If you’re in that situation, if you’re having trouble with a down payment, call me. It’s Rowan Smith from the Mortgage Centre.
Deals fall apart from time to time due to down payment not being “sourced and seasoned.” This means the borrower couldn’t prove where the money came from, and provide a reliable track record of the funds. Down payment is important to the banks! It is a vital part of the deal, and cannot be borrowed from friends and credit cards unless you qualify. How do you know if you qualify? You need to retain the services of an Accredited Mortgage Professional, and I can help you.
This video blog explains what forms down payment can take, and how it will be treated by the banks.
Transcript of Video Blog:
Hi, everybody. Rowan Smith with The Mortgage Centre. I’m going to talk today about down payment.
I was in the gym, and I was running on the treadmill, beside a couple of people who were talking about buying a home, recently. The one was lamenting to the other that the whole deal had fallen apart, simply because of their down payment. I immediately, of course, had to listen in on this conversation and eavesdrop.
The gist of it was that they were borrowing some of money from a friend, and a little bit of money from their parents. They were going to pay it all back and they had the money to pay it all back, but it wasn’t clearly documentable to them. So whoever was handling the financing just got squeamish about it and decided that they didn’t want to do it.
Now, this brings me to the point of “How important is down payment?” Well, it’s vital. It’s the capital you’re putting into the deal, the security. It’s your skin in the deal, if you will. It’s what’s going to hurt, or not going to hurt, if you walk away or get foreclosed on. Naturally, the source of that down payment is very important.
If you’re trying to borrow that money from somewhere, you can do so — so long as you can service the debt that you’re taking on as the mortgage, and the debt that you’re taking on to bring the down payment in.
A lot of people will use five percent down. They’ll borrow it from a line of credit or a credit card. They’ll say to me, “Well, here you go. Here’s the down payment.” I say, “Where did you get it from?” They go, “Well, I took it from my line of credit.” I go, “Well, uh-oh. OK, well, you didn’t. You barely qualified for the purchase, but now you don’t qualify because you’ve got another payment you have to build into it.”
The client is going, “Well, I can afford it.” Now, you might be able to afford it, but you’re not qualified for it. The bank has very specific guidelines on this fact. You’re allowed to borrow the down payment, but you have to be able to qualify for it.
You do pay a slightly higher CMHC premium as well, if you’re borrowing the down payment — whether it’s from parents or wherever else. A better move is to have your family gift you those dollars.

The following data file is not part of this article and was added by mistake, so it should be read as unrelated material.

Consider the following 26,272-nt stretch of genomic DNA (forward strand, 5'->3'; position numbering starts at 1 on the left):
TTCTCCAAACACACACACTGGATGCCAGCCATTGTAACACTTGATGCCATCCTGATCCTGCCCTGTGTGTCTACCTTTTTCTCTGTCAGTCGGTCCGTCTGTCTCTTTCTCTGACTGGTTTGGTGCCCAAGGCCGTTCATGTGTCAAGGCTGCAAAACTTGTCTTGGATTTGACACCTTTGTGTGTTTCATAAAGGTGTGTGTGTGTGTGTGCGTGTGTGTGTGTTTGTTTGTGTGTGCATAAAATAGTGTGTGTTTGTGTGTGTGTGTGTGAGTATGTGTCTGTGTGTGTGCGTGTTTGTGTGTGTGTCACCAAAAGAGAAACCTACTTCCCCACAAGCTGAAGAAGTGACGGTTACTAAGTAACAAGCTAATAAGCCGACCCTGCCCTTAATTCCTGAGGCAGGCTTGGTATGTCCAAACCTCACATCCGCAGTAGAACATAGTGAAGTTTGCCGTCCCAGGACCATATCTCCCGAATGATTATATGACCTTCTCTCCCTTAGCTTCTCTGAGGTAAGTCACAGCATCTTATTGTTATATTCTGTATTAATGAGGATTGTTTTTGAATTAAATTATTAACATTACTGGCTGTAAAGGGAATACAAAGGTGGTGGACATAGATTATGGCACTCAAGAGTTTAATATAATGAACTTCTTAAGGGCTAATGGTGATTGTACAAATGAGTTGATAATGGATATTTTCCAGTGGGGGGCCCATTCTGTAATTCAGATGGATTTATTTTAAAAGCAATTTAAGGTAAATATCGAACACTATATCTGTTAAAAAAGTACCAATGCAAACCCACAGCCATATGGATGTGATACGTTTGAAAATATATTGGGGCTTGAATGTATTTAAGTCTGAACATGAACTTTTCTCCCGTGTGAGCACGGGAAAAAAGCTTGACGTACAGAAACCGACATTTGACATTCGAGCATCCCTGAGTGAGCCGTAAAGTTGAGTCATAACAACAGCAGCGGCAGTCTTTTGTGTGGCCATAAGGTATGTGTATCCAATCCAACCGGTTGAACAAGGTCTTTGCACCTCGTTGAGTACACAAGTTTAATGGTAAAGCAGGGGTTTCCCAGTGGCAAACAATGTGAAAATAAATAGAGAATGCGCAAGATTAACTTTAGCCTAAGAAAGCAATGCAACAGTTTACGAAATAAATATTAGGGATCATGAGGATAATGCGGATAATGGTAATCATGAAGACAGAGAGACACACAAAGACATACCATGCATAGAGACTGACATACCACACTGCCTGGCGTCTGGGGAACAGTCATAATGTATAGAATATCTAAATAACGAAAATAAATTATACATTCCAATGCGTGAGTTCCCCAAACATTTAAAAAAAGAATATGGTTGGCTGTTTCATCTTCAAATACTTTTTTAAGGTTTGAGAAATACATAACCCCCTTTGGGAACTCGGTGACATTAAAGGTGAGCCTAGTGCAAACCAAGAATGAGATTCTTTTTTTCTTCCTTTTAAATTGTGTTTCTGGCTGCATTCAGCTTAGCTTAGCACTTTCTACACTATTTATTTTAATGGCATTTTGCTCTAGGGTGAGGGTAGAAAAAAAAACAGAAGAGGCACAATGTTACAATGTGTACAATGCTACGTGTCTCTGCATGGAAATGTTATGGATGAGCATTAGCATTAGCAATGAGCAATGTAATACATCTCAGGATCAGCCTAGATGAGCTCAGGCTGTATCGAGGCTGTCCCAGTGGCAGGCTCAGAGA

If your family’s trying to help you to buy a home, have them write up a gift letter. We can provide it to you. It just simply says that this is not a repayable loan. As long as that’s the truth, there’s nothing wrong with getting money gifted to you.
But gifts have to really come from people that you reasonably get a gift from. I don’t get a gift from one of my buddies. I get a gift from mom, or dad, or sister, or grandparents. We direct really a blood relation, with one step away from you — your mother, father, sister, or your grandparents, in that case. So a gift of down payment is fine.
Alternatively, you could be looking at your own savings. Now, we often have to prove where those savings have been. If you’ve been transferring money all over different accounts, it can get very confusing, so don’t do that.
What you want to do is, if you’ve got your statements, leave them in the account that they’re going to sit in. The banks are typically going to want anywhere from 30 to 90 days — usually 90 — of history of those down payment funds. Where were they? You may say to them, “Well, why does it matter where they were?” Why does the bank even care?
Well, the bank has an obligation to make sure that the funds are not coming from some illegal source, or proceeds of crime, that you didn’t get the money from a drug sale or human trafficking. I know it sounds extreme, but this is what they actually have to look for.
They have to make sure that these dollars are legitimate funds that are in a bank account that have cleared all of the fin track regulations, which involve the money laundering, and proceeds of crime, and all of that.
When we ride you about, “Hey, we need bank statements,” and, “Hey, we need proof of where you’re down payment is coming from,” first, you should expect it, and B; We, as brokers, don’t care where your down payment is coming from. We just want to get you the best mortgage we can, at the best rates, and we want to get you in there as easily as possible. We’re not here to make your life difficult.
The banks, unfortunately, have an obligation. We just have to pass that obligation on to you. If you have any questions about down payment — what’s acceptable, what’s not — give me a call.
My phone number is 604-657-6775, and I’m Rowan Smith for The Mortgage Centre.